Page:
It could be my own lack of self-reflective abilities (hopefully not) or the fact that so many of the questions in this chapter have been settled for us already, but I did not find this chapter tremendously useful to us in our present situation. Nevertheless, I forge ahead with the hard-hitting commentary that you’ve, doubtless, come to expect.
The chapter opens with a discussion of the training that most missionaries will need before they can get to the field. These fall broadly into three categories–professional training, field-specific training, and general missionary training. In terms of our professional training, I can confidently say we are both prepared and not prepared. Chloe is experienced in accounting, but not familiar with the Karamoja Mission’s practices (quick quiz: how many Ugandan Shillings to an American Dollar?). I, likewise, have a very wide pool of knowledge in many of the areas I’ll be working in (wear gloves when throwing or catching panes of glass), but diving is prohibited. Overall, we’ll have plenty to learn on the field.
The same goes for our field-specific training. I’ve been to Karamoja twice previously. I’ve talked at length with the missionaries there about local culture, politics, and the methods and goals of the missionary work there. Chloe and I have been working at learning the language (verb goes before the noun–or as they say in Karamojong, goes it, the verb, before it, the noun). We’ve learned that if you want to have a serious conversation with someone, you hold their hand, that it’s not outrageous for someone you’ve just met to ask you for plane tickets to America, and that the ’90s will soon be becoming fashionable in Karamoja (but going nude is timeless). Despite this great trove of knowledge, there are numerous subtleties and cultural sensitivities that we can only learn in practice.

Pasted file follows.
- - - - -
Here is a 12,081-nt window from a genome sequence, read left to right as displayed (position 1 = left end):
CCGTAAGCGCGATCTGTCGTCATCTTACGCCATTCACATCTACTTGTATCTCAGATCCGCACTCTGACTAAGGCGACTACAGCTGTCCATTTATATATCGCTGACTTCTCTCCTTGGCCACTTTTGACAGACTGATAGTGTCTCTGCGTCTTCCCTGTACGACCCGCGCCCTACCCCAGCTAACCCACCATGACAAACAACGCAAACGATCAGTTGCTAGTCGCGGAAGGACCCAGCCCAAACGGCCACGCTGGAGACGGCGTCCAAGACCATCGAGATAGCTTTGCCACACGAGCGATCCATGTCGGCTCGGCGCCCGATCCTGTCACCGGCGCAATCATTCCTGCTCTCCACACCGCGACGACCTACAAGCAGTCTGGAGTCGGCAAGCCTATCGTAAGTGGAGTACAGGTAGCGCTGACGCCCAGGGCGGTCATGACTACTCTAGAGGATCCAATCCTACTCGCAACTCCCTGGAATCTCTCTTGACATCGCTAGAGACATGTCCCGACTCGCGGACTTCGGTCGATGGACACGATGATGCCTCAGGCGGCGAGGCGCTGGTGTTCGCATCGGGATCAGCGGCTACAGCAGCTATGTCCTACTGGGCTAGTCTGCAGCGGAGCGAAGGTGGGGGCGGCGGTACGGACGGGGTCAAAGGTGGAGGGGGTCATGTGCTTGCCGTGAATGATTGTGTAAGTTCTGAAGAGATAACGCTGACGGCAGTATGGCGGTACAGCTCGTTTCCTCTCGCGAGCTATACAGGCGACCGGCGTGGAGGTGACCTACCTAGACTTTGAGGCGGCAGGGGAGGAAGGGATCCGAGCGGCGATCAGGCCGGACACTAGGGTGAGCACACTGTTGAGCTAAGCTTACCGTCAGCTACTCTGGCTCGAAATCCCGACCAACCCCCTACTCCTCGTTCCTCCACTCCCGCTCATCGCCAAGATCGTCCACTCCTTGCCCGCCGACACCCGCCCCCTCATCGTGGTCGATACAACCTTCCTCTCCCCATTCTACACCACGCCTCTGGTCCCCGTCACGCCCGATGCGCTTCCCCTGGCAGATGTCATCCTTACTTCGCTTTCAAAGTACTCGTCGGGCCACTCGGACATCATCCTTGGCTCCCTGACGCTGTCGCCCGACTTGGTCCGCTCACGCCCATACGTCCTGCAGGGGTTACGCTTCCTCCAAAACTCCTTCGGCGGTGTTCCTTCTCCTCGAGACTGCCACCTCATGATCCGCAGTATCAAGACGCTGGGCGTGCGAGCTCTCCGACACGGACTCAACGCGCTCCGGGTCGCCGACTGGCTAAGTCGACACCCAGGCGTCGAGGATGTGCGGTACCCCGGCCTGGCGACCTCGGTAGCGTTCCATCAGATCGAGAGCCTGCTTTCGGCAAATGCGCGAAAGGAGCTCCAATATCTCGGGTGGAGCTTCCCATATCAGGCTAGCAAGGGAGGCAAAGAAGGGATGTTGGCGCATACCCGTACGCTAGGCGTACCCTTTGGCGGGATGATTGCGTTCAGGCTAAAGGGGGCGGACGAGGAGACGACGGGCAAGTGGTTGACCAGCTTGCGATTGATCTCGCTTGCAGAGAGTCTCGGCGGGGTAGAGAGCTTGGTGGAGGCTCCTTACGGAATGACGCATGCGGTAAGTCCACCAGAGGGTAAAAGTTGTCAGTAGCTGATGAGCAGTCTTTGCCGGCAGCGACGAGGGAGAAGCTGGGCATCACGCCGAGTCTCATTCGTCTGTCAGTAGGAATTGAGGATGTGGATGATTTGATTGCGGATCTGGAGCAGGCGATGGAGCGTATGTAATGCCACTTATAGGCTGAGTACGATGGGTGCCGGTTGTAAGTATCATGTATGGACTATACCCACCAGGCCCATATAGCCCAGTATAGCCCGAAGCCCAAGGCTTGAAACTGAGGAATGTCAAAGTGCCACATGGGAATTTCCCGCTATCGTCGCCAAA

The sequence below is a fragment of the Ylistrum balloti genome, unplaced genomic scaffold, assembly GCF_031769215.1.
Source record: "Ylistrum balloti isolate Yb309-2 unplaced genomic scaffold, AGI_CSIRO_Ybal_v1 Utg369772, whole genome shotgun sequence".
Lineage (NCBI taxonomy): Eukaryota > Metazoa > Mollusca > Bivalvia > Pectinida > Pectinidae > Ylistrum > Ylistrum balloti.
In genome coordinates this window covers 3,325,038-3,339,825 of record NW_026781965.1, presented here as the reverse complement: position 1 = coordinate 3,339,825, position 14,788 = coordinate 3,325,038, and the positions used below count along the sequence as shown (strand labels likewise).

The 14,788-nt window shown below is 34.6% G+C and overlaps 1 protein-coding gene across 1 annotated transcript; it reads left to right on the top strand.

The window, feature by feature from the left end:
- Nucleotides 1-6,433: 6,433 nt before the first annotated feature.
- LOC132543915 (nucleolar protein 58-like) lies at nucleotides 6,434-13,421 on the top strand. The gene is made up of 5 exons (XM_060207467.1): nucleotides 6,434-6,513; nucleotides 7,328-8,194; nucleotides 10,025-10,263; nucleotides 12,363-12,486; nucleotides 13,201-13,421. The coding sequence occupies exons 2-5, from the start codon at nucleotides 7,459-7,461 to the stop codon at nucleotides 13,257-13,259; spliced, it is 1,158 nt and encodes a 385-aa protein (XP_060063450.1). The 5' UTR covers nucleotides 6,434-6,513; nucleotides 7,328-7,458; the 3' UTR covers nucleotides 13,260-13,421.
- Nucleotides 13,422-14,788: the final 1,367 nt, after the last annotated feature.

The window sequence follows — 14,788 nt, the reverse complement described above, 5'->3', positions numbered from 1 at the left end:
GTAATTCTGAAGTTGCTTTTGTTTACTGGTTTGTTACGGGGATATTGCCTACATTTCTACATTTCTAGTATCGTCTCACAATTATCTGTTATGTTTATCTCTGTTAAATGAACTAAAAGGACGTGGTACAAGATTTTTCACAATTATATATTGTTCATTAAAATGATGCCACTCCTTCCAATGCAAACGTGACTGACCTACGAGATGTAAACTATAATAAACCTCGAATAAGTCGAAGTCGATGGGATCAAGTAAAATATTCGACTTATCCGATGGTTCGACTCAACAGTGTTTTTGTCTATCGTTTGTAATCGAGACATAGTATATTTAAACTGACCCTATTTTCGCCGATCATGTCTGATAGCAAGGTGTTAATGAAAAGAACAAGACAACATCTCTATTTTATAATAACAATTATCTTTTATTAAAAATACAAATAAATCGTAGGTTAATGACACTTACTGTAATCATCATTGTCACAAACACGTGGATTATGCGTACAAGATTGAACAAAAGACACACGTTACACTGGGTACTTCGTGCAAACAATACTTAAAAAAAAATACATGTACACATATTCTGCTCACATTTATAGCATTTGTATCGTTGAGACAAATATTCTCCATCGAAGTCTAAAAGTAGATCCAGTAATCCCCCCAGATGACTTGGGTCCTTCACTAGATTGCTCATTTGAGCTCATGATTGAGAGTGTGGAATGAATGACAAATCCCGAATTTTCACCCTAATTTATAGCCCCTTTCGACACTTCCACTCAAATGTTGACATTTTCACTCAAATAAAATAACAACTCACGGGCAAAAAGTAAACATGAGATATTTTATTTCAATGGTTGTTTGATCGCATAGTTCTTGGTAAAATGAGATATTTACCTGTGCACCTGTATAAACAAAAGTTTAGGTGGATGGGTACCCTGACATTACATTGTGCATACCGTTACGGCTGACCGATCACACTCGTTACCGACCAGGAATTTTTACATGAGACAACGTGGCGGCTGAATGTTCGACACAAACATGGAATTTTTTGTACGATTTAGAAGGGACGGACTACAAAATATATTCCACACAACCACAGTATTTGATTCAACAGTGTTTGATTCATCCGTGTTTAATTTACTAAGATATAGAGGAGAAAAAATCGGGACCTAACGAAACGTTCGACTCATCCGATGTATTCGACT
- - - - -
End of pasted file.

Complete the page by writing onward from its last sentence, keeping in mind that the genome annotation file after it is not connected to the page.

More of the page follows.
Hale talks lastly about general missionary training, pressing the need for knowledge of the Bible, a healthy ability to self-reflect, skill in cross-cultural communication, and the ever-important ability to manage interpersonal conflict. This chapter seems to be overwhelmingly geared toward those who are striking out in their goal to become missionaries without much idea of what they will do or where they will end up. In many ways, it’s a tremendous blessing that we’ve been able to rub elbows with the missionaries there already. We know the personalities that we are about to get entangled with, and they’ve had a chance to size us up (and have asked for us to come anyway).
The rest of the chapter is devoted to choosing a missions organization, and speaking in churches to raise support. Needless to say, choosing an organization was an extremely easy choice for us. Our fundraising efforts were also blessed. The one part of this chapter that stuck out to me was not new, but bears repeating. Hale reminds the reader that speaking in churches (or talking to individuals or sending letters) is not simply about raising funds, but is about building the web of connections that binds believers and churches to the mission field. The goal is to increase the fervency and precision of prayer for missions and to enlarge the hearts of believers to the expansion of the Kingdom of God.
Since we’re on the subject of prayer, this chapter left a number of needs pressing me. Please pray that our ability to share the Gospel in the Karamojong culture will be increased (through our own growing cultural understanding as well as the power of the Spirit). Pray that we will go with humility and grace as we live in close quarters with the other missionary families (ask Chloe how easy it is for her if you want a laughing-to-keep-from-crying moment). Pray, above all, that God will raise up in us the ability to complete the work He has for us to do.